Vitamin D isn’t your regular vitamin that you get from GNC (well, you can, but that’s not the point here). It’s actually a steroid hormone that you primarily obtain through sunlight. Just because you drink milk and consume dairy products doesn’t mean you’re not vitamin D deficient.
Growing research is showing a direct correlation between vitamin D deficiency and depression. Serotonin is the hormone in our brain responsible for our happiness. When we go outside, the serotonin in our body kicks up and sends our joy levels through the roof. If you notice, the more you stay inside the more you’re prone to get ‘in your feelings.’ According to research, you’re 11 times more likely to experience depression if your vitamin D levels are low.
Other symptoms that accompany vitamin D deficiency are fatigue, aches and pains throughout the body and a sweaty forehead. It’s true you might be nervous and anxious, but the anxiety is linked to serotonin and that serotonin is spiked by sunlight.
Are you getting enough vitamin D, or unknowingly losing it? Here are four factors that contribute to vitamin D deficiency:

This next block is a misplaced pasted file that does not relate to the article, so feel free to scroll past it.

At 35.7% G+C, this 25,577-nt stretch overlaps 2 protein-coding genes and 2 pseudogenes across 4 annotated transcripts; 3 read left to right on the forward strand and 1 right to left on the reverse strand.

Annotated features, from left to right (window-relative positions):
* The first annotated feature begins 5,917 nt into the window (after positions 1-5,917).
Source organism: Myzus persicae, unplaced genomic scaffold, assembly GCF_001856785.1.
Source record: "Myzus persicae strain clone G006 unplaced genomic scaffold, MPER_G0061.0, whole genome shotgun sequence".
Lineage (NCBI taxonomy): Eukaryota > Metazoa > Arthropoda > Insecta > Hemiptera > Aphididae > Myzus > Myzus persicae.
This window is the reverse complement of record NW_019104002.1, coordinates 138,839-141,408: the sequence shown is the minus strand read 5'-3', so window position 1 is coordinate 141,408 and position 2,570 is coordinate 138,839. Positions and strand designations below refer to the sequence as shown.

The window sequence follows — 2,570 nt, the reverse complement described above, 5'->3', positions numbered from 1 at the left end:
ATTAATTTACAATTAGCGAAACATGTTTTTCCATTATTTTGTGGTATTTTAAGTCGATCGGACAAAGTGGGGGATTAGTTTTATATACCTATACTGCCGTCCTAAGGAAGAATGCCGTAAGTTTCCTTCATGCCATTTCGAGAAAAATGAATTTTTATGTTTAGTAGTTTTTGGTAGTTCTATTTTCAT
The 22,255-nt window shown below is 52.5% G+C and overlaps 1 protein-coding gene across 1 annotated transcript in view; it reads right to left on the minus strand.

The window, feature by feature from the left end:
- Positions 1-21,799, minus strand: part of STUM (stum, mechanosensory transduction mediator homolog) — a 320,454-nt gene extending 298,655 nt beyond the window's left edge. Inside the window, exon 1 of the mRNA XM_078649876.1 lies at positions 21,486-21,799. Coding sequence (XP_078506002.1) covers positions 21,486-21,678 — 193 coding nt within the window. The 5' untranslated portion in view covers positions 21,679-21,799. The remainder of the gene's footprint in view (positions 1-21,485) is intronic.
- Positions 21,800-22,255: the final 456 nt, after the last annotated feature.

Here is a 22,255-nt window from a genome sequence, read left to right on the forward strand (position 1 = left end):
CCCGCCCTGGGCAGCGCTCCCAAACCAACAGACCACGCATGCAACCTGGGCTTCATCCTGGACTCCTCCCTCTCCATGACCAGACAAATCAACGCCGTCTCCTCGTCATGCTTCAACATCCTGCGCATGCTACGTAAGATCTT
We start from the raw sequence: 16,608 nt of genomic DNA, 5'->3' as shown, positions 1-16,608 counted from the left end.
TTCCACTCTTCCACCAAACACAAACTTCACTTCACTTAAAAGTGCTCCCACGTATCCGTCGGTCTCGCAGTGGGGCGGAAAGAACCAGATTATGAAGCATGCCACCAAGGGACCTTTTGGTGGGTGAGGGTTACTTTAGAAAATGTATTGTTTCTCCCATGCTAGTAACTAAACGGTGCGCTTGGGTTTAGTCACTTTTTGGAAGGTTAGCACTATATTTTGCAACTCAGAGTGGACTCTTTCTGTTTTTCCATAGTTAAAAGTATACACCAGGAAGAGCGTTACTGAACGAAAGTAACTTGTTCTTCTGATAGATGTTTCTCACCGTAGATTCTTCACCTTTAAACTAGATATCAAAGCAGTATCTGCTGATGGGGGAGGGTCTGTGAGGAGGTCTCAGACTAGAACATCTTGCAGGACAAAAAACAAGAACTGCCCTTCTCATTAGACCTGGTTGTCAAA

1. It’s a race thing.
Black people have a greater risk of vitamin D deficiency because our skin requires 10 times more sun exposure than our lighter skinned peers. Our pigment has a natural sunscreen which requires us to spend an extended amount of time outside.
Obesity continues to plague many of our people and vitamin D deficiency goes hand in hand with this health concern. Vitamin D is a fat-soluble vitamin stored in our body fat. If you’re overweight your body is going to need more vitamin D exposure than a person with an average weight. Diseases that affect fat absorption are Crohn’s disease, gluten sensitivity and inflammatory bowel disease.